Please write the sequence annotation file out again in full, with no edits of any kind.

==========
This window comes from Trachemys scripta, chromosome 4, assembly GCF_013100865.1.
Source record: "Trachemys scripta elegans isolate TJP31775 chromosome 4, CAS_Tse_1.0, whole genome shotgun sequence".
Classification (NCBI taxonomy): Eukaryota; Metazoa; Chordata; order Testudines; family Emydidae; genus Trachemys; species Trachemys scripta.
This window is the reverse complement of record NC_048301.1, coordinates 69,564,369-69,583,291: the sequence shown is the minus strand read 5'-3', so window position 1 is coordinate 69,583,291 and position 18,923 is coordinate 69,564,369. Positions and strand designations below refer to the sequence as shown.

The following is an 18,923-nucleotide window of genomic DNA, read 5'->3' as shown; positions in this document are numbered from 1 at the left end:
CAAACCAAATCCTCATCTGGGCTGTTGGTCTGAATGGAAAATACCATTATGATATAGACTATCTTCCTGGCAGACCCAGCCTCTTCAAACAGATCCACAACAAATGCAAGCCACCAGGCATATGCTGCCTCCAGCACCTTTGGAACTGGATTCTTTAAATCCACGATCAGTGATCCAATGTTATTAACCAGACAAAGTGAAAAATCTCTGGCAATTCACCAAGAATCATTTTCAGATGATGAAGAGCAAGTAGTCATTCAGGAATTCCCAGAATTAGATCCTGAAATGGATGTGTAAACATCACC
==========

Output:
This window comes from Trachemys scripta, chromosome 4, assembly GCF_013100865.1.
Source record: "Trachemys scripta elegans isolate TJP31775 chromosome 4, CAS_Tse_1.0, whole genome shotgun sequence".
Classification (NCBI taxonomy): Eukaryota; Metazoa; Chordata; order Testudines; family Emydidae; genus Trachemys; species Trachemys scripta.
This window is the reverse complement of record NC_048301.1, coordinates 69,564,369-69,583,291: the sequence shown is the minus strand read 5'-3', so window position 1 is coordinate 69,583,291 and position 18,923 is coordinate 69,564,369. Positions and strand designations below refer to the sequence as shown.

The following is an 18,923-nucleotide window of genomic DNA, read 5'->3' as shown; positions in this document are numbered from 1 at the left end:
CAAACCAAATCCTCATCTGGGCTGTTGGTCTGAATGGAAAATACCATTATGATATAGACTATCTTCCTGGCAGACCCAGCCTCTTCAAACAGATCCACAACAAATGCAAGCCACCAGGCATATGCTGCCTCCAGCACCTTTGGAACTGGATTCTTTAAATCCACGATCAGTGATCCAATGTTATTAACCAGACAAAGTGAAAAATCTCTGGCAATTCACCAAGAATCATTTTCAGATGATGAAGAGCAAGTAGTCATTCAGGAATTCCCAGAATTAGATCCTGAAATGGATGTGTAAACATCACC